Former Breitbart News executive chairman Steve Bannon's political career has advanced in leaps and bounds ever since President Donald Trump first showed up on the scene as an unexpected presidential contender. Within a year, Bannon went from heading up a right-wing media website to sitting on the National Security Council, leading Time to ask, "Is Steve Bannon the second most powerful man in the world?" He may not be (yet), but as Trump's chief strategist, his views will affect Americans across the country. With that in mind, women are understandably concerned about Bannon's quotes on birth control, abortion, and reproductive rights in general.
One of the most most famous birth control quotes attributed to Bannon wasn't actually said (or written) by Bannon at all, however. An article published on Breitbart entitled "Birth Control Makes Women Unattractive and Crazy" — yes, very charming — was actually written by Milo Yiannopoulos, a Breitbart writer who has been labeled a white nationalist and "the most notorious spokesman for the alt-right," according to Bloomberg.
However, Bannon was chairman of Breitbart at the time, so one could argue that he was complicit in hiring Yiannopoulos and approving the articles he wrote. According to Vanity Fair, Bannon also enjoyed the controversy Yiannopoulos stirred up. When Yiannopoulos stirred up controversy with an article he wrote attacking actress Leslie Jones, Bannon reportedly told Vanity Fair writer Ken Stern, "Did you hear about Milo? It’s great."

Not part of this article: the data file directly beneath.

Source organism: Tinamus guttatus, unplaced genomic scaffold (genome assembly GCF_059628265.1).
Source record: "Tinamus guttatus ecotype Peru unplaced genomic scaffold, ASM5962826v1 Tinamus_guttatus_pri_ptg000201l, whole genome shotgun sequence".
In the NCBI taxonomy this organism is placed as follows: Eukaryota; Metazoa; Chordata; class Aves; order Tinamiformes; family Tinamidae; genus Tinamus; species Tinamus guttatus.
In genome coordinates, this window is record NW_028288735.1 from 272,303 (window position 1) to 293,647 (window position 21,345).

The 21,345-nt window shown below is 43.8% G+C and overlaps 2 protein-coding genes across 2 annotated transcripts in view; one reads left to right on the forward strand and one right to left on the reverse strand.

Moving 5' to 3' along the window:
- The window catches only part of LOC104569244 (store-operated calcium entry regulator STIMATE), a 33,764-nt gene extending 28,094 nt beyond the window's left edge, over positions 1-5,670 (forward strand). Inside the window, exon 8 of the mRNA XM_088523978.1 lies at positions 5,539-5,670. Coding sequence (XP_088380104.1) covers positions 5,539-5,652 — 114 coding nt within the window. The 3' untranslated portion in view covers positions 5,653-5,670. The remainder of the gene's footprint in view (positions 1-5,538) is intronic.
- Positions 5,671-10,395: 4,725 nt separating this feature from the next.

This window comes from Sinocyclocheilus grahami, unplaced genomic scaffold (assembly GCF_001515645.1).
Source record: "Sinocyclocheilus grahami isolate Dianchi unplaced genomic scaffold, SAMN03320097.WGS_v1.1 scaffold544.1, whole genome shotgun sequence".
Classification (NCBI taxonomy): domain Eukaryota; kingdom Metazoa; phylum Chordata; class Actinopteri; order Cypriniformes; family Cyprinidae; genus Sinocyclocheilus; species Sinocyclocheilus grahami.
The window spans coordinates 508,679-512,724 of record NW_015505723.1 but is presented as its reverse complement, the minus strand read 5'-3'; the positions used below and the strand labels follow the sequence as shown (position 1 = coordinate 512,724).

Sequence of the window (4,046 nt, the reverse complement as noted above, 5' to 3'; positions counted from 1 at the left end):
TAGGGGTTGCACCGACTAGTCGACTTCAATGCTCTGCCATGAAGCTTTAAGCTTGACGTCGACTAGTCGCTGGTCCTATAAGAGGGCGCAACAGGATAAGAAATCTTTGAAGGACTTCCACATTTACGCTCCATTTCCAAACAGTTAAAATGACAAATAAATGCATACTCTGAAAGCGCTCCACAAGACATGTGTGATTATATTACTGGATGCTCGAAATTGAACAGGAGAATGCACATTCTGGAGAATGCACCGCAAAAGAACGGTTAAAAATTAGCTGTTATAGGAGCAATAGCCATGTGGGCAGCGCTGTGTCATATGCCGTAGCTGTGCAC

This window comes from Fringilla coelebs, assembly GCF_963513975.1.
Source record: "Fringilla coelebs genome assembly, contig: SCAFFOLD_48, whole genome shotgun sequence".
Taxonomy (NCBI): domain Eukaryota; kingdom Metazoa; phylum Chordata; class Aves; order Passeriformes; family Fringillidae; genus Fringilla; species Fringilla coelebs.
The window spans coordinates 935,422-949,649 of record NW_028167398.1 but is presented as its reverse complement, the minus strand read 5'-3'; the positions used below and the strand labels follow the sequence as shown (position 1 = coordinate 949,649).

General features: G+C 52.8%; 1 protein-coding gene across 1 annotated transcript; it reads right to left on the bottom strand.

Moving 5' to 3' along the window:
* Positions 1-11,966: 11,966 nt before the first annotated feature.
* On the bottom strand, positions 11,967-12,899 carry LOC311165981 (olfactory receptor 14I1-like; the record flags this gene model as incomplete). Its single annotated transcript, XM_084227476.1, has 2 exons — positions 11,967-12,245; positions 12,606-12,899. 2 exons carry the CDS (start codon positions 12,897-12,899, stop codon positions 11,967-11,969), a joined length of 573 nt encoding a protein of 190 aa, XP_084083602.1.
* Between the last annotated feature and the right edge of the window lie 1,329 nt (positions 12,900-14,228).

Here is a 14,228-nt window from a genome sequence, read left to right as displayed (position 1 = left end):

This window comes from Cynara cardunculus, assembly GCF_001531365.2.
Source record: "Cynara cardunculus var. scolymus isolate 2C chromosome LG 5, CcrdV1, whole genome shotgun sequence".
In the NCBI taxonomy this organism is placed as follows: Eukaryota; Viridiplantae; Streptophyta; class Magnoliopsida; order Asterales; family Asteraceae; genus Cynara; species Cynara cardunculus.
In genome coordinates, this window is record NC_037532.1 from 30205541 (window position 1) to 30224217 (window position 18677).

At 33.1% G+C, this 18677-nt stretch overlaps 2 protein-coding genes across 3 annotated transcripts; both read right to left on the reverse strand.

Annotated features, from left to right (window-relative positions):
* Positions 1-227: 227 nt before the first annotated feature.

According to Media Matters, Breitbart has also spread misinformation about birth control, linking traces of contraceptives found in drinking water to the "infertility epidemic in the U.S. and in other western countries." The original study cited by Breitbart writer Austin Ruse found that traces of hormones could affect a single species of fish in Japan, but in his article, Ruse appeared to link the traces of contraceptives to infertility in humans as well, writing:
If it can be shown that contraceptives in drinking water is causing infertility among those who want to have babies, a legal revolution against the pill could occur.
While Bannon worked for the site, it also published more than a few articles disparaging Planned Parenthood that put down the organization's family planning services. Writers have compared Planned Parenthood to the Holocaust, defended the creators of discredited videos about Planned Parenthood's practices, and claimed Planned Parenthood has attempted to turn "pregnancy into a disease" by advocating for safe family planning.
Bannon hasn't said much himself about birth control, but he's made his feelings about family dynamics very clear. According to The Independent, he once said in an interview:
That’s one of the unintended consequences of the women’s liberation movement – that, in fact, the women that would lead this country would be feminine, they would be pro-family, they would have husbands, they would love their children. They wouldn't be a bunch of dykes.
So while Bannon hasn't been too vocal of his own views, he's definitely supported and spread the views of many anti-choice writers with negative views on birth control, reproductive rights, and family planning. What those views will mean now that he's in the White House remains to be seen, but there are plenty of women and pro-choice advocates who aren't exactly optimistic about his new role in government and what it means for women's reproductive rights.